How To Avoid The Falafel Shop Syndrome
This article was first published by Forbes Middle East on 20th September , 2016 and is written by Kamal Hassan, General Partner at TURN8.
Walk down a street in the Middle East, and you’re going to see a LOT of falafel shops. To a certain degree, this is because a lot of us like falafels. But that’s not the real reason there are so many.
In reality, this is the easiest business opportunity to copy. Someone who wants to be an entrepreneur — but who doesn’t want to think that hard about what people really need — simply looks around and finds the easiest successful business model that he can copy.
Hence, we end up with so many falafel shops. This is definitely not the path to true innovation.
Here’s the problem: the falafel shop syndrome permeates the region, and not just with regards to food shops. Our “innovators” are reluctant to pursue truly original ideas, and many simply copy or make slight modifications to established business approaches. This problem is magnified because many early stage investors — friends, family, and angels — lean heavily in favor of this sort of derivative, seemingly safe idea.
True innovation means rooting your venture in a substantive change. This change might be rooted in new technologies, economics, or regulations. For example, the introduction in 2007 of the iPhone and its subsequent competitors set off a broad wave of new app-driven businesses; none of these existed before because the technology didn’t exist before. 24/7 wireless access to information made everything possible from Uber to security systems that allow you to unlock your front door from 500 miles away.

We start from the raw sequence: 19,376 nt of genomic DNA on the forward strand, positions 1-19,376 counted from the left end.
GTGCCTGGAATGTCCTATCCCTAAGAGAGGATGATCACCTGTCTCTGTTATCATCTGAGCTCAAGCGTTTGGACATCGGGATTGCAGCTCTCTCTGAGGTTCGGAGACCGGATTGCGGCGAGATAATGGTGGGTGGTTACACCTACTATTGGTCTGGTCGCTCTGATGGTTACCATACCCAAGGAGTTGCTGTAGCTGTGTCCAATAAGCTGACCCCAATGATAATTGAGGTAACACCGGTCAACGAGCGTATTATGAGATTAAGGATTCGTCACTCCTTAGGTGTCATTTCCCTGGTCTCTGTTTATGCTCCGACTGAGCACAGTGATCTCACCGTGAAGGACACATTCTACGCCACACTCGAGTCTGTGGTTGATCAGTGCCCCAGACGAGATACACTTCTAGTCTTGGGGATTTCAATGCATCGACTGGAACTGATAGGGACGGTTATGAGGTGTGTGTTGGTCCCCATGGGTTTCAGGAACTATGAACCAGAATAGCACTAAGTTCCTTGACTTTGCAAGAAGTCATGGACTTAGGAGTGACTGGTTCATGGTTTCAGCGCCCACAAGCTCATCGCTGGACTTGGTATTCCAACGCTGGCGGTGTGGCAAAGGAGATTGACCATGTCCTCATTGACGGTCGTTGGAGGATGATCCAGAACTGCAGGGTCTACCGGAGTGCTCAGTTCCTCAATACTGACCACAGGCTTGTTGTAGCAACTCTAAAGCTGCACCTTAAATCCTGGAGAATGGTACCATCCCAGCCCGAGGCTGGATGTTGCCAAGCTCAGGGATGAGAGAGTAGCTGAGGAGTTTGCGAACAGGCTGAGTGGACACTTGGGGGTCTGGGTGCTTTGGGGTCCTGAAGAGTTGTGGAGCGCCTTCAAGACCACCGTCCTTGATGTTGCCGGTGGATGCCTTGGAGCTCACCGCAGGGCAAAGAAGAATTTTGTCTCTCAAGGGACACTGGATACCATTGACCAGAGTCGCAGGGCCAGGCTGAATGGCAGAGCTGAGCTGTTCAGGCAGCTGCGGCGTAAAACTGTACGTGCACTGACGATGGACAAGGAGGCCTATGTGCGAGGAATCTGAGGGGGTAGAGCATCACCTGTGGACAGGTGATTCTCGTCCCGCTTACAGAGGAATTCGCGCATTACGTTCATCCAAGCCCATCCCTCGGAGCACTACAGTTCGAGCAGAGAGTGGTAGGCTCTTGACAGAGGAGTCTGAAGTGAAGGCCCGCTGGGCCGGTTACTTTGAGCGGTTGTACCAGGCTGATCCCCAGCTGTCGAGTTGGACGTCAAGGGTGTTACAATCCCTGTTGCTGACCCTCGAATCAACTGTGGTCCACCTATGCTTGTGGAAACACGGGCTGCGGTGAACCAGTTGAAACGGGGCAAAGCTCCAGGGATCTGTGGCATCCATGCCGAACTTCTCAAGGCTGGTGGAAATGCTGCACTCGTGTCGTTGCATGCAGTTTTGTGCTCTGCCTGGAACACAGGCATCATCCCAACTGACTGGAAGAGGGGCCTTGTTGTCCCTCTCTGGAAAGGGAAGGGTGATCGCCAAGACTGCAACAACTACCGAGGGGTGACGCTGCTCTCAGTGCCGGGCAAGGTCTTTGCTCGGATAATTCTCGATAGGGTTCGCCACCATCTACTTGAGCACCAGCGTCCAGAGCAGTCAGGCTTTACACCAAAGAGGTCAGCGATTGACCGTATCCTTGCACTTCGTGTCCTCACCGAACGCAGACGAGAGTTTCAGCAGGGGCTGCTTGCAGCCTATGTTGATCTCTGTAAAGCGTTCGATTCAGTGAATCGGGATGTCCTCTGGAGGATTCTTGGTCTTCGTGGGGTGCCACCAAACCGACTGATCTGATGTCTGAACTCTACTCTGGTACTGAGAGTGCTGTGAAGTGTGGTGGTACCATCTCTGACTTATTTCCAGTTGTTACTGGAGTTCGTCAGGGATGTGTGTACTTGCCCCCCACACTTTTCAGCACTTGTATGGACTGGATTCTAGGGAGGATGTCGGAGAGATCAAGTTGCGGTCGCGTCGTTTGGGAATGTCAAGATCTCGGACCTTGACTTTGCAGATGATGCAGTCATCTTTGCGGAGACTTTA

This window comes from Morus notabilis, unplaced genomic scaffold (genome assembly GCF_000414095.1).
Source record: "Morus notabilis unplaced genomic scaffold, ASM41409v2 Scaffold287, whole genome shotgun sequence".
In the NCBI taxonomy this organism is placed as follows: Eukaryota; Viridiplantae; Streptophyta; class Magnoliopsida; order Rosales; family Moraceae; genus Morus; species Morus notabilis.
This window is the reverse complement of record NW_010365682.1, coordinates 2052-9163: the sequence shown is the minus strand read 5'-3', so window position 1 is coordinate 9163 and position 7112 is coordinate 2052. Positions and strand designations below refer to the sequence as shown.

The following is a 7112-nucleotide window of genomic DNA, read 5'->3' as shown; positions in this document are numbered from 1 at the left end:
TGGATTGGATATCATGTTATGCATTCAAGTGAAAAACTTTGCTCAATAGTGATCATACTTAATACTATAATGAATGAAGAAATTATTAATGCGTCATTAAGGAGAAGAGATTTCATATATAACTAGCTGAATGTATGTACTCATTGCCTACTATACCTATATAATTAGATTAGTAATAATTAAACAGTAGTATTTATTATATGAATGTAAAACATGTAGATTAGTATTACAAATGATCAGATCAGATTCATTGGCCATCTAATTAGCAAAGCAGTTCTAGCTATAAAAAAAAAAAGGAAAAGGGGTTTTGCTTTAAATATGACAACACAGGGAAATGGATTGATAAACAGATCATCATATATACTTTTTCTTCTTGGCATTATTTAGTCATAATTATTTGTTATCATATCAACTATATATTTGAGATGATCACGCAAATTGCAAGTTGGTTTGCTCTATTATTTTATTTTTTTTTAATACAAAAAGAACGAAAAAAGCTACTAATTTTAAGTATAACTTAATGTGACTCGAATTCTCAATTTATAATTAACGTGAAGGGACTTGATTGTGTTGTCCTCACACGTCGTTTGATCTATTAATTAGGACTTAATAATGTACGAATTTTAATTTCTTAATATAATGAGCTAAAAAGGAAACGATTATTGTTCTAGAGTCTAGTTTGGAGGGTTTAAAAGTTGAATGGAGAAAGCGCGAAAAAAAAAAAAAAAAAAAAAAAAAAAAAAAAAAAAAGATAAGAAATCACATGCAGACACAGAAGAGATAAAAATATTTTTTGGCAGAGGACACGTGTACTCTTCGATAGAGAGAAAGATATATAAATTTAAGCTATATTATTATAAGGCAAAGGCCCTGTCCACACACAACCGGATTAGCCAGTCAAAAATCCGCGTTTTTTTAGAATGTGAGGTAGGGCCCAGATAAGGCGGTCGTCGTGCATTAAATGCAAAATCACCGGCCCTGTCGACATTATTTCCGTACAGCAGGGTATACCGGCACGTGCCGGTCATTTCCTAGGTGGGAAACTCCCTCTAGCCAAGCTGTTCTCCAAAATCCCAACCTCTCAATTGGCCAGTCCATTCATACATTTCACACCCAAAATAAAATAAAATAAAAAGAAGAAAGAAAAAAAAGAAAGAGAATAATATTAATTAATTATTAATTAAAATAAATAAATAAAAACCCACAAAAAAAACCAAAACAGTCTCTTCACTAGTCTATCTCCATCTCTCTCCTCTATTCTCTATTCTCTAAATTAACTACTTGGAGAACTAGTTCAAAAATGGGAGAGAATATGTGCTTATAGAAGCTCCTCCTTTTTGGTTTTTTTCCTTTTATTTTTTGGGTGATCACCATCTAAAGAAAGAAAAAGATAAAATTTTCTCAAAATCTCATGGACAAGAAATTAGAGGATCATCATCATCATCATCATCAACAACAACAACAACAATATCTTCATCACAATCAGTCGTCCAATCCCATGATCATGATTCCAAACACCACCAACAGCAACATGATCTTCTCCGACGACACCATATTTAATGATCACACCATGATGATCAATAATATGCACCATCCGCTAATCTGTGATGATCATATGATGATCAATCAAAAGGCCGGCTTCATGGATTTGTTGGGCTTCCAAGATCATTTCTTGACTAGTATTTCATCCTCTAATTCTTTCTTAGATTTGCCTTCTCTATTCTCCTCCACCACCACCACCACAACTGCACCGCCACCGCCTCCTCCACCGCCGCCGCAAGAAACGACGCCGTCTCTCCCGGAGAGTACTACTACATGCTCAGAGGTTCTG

In the Middle East, there’s a tendency to embrace best practices developed elsewhere. Instead of innovating, we import. We borrow business ideas developed elsewhere. We hire experts who learned their craft in other regions. There are many efforts underway to change this, but we too rely on the energy and drive that other regions and business innovators fostered.
In other parts of the world, every other college kid wants to launch a startup, in the Middle East innovation isn’t nearly as appealing.
Part of this has to do with the ways our laws are structured. We lack the protection for intellectual capital that exists elsewhere, which makes it far harder for an entrepreneur to raise millions of dollars around a new idea.
This attitude can’t continue.
Increasingly, wealth in our world will not be created from natural resources but rather from intellectual capital. Ideas are worth more than any single physical object.
Derivative ideas might be worth a few percentage points on the upside — you can sell your falafel for the tiniest more than the shop next door — but these pale imitations will never be enough to create or sustain true wealth.
If you want to avoid the falafel shop syndrome, try this:
Be open-minded, and don’t be afraid to fail. The most successful entrepreneurs are those who think big, learn from failure, and keep fighting until they succeed.
Focus on your customers, rather than your competitors. Industry lines are blurring, and it’s often nearly impossible to identify your eventual competitors. It’s much better to focus intently on the evolving needs of your customers, and to become obsessed with solving their problems.
Be disruptive. While derivative ideas struggle to attract significant investments, truly disruptive ideas can attract staggering financial support. Think bigger and bolder.